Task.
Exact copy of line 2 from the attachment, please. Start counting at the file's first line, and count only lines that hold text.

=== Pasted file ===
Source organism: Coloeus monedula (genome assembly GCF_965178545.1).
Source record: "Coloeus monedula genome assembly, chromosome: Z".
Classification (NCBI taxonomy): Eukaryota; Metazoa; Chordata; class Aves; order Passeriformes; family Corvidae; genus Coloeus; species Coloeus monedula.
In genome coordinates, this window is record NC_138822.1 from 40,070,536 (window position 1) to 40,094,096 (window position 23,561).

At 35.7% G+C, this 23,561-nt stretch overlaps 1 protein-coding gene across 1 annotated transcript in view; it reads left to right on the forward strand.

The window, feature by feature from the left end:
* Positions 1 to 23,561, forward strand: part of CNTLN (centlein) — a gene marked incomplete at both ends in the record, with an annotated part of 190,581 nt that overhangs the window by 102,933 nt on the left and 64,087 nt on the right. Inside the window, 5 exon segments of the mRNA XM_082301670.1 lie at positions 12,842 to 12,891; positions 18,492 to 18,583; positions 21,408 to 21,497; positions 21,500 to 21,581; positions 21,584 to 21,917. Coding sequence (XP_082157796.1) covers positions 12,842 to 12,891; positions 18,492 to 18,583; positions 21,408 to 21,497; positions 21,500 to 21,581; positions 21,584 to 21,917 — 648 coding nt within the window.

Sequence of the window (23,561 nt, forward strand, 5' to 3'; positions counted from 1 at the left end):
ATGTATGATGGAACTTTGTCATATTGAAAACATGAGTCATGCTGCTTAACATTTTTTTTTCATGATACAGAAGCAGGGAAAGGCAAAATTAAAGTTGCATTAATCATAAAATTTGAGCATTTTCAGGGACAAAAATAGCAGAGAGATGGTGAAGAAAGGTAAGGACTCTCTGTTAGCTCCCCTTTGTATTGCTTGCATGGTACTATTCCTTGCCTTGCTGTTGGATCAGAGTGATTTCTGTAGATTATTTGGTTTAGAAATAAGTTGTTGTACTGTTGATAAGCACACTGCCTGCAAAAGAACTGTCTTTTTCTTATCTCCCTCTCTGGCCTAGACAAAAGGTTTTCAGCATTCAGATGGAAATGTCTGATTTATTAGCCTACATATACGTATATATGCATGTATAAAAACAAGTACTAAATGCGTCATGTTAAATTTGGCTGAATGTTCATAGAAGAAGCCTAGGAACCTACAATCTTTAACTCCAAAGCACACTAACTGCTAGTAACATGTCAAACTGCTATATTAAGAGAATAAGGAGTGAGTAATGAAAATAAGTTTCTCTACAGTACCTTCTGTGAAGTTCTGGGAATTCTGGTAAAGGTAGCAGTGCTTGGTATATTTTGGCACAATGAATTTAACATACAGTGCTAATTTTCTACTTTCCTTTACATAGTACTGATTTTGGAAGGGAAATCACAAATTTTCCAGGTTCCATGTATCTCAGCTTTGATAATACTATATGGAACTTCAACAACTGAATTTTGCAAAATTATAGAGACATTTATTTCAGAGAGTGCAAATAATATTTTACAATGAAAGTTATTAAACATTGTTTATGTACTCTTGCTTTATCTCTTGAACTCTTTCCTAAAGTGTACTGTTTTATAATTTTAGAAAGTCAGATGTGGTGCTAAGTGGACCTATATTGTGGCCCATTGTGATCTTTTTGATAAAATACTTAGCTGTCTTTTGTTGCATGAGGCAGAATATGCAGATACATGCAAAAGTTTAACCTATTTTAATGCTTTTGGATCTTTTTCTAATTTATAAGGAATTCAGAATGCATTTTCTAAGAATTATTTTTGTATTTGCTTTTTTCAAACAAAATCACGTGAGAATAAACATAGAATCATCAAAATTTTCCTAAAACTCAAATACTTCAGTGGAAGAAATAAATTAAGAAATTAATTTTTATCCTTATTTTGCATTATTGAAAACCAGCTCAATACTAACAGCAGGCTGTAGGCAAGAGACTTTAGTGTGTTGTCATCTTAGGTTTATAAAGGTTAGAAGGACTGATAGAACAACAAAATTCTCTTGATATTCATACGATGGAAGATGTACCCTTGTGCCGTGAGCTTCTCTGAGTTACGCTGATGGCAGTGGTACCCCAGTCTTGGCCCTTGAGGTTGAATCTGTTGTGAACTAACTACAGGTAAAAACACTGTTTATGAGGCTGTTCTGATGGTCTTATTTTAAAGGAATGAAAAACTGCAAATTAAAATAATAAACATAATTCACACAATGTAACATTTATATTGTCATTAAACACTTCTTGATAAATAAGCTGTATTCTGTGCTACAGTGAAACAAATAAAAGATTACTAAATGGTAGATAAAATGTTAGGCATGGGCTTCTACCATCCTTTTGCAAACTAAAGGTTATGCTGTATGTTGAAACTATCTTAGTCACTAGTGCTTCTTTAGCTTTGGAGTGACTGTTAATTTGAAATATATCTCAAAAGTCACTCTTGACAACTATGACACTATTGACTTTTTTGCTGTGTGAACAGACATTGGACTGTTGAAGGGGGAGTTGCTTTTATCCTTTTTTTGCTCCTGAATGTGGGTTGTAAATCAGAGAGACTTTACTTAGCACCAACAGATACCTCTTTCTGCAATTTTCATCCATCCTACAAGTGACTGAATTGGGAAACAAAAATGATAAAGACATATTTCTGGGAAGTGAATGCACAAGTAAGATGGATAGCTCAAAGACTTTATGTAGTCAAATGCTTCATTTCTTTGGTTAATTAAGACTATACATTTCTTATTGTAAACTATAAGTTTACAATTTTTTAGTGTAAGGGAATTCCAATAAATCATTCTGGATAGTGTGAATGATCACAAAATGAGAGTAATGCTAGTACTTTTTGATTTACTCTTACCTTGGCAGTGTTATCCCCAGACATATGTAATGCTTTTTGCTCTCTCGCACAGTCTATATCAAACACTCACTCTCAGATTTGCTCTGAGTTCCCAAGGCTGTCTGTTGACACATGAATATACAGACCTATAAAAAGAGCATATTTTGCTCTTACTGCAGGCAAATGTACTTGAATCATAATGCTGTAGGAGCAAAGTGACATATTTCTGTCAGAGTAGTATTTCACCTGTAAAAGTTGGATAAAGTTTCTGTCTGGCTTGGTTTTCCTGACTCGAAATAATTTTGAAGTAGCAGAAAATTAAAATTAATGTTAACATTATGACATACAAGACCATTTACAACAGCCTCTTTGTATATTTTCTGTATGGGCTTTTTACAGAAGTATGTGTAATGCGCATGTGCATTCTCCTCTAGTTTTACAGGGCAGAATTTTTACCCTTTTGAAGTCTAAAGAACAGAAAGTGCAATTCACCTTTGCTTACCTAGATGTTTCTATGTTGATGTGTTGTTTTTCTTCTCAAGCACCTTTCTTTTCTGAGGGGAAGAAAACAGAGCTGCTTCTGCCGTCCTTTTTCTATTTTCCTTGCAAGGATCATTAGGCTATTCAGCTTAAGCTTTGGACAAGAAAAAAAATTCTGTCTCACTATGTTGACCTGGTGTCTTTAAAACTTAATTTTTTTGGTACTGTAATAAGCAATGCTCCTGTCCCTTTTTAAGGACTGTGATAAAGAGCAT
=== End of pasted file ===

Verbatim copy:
Source record: "Coloeus monedula genome assembly, chromosome: Z".